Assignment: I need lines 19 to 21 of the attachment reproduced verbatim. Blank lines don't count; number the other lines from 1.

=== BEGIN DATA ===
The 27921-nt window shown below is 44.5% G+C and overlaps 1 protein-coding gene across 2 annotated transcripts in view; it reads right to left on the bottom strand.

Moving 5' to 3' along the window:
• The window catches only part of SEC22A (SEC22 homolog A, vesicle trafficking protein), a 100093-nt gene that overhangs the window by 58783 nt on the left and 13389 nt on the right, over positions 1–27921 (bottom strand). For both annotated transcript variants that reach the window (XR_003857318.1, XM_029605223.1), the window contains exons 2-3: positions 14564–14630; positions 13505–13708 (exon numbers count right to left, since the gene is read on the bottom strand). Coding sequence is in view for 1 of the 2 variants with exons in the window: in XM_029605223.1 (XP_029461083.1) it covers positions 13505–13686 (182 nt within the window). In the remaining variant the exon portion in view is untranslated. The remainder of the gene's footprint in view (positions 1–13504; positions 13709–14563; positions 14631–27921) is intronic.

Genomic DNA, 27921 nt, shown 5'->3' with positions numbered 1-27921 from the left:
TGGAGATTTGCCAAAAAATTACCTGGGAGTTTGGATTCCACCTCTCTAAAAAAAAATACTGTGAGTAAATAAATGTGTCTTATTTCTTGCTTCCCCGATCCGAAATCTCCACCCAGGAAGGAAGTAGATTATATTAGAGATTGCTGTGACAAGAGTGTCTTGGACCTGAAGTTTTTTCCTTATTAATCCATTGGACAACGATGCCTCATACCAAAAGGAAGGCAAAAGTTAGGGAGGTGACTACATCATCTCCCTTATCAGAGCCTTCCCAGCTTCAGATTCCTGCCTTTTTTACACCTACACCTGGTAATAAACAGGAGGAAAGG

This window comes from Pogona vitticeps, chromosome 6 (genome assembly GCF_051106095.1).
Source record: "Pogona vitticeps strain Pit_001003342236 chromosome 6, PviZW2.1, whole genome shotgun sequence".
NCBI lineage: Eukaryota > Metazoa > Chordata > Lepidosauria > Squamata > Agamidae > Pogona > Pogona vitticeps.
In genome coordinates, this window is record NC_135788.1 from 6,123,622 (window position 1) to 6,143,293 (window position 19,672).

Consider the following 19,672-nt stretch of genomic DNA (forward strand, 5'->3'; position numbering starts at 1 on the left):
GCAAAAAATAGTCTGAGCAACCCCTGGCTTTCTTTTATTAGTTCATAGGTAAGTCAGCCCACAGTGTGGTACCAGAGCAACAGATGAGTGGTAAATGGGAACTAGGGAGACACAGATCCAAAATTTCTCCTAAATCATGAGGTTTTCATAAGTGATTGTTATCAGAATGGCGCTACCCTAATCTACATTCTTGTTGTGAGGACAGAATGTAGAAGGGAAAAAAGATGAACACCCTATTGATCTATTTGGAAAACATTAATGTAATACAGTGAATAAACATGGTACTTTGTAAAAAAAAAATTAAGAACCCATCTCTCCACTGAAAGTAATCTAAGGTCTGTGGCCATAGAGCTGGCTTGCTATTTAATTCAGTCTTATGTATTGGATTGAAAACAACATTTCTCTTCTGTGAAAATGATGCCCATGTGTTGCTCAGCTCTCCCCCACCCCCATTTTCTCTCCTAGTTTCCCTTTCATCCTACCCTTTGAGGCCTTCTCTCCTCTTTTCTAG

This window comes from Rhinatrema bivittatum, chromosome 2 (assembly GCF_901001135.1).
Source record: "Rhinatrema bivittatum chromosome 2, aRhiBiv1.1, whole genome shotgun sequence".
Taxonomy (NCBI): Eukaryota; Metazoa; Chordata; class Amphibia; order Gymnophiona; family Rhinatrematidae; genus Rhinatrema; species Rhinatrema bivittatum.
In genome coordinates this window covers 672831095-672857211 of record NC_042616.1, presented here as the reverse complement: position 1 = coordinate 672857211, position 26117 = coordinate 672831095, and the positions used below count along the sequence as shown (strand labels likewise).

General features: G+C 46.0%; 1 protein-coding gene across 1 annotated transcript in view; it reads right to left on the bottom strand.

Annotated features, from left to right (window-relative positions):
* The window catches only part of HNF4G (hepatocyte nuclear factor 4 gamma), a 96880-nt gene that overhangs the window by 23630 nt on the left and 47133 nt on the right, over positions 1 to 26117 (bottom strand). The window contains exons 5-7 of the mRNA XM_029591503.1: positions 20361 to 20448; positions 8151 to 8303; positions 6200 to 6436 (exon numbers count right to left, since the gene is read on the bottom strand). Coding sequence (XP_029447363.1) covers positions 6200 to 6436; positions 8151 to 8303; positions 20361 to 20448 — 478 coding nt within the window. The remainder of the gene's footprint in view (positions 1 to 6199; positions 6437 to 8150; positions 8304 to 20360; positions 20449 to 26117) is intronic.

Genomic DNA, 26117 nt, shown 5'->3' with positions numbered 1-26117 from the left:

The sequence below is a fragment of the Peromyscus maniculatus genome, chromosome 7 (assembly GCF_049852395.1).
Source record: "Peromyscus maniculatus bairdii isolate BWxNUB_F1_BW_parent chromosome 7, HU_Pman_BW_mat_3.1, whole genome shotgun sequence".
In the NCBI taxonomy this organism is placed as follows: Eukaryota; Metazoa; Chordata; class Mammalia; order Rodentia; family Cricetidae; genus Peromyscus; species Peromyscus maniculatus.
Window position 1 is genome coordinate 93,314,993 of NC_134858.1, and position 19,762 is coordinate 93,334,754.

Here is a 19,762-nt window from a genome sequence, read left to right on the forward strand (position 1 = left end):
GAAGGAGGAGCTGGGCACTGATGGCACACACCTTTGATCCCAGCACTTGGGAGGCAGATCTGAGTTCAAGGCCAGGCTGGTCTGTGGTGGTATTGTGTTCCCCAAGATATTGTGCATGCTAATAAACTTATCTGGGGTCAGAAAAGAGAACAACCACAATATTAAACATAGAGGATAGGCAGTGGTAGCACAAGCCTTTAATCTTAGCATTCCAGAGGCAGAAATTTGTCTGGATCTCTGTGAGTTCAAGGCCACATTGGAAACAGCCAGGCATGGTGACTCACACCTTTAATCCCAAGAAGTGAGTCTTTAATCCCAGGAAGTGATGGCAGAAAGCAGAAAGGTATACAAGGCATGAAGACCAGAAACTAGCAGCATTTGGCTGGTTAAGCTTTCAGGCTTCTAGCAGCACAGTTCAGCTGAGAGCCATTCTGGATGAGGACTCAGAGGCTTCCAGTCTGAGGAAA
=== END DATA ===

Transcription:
Genomic DNA, 26117 nt, shown 5'->3' with positions numbered 1-26117 from the left:

The sequence below is a fragment of the Peromyscus maniculatus genome, chromosome 7 (assembly GCF_049852395.1).
Source record: "Peromyscus maniculatus bairdii isolate BWxNUB_F1_BW_parent chromosome 7, HU_Pman_BW_mat_3.1, whole genome shotgun sequence".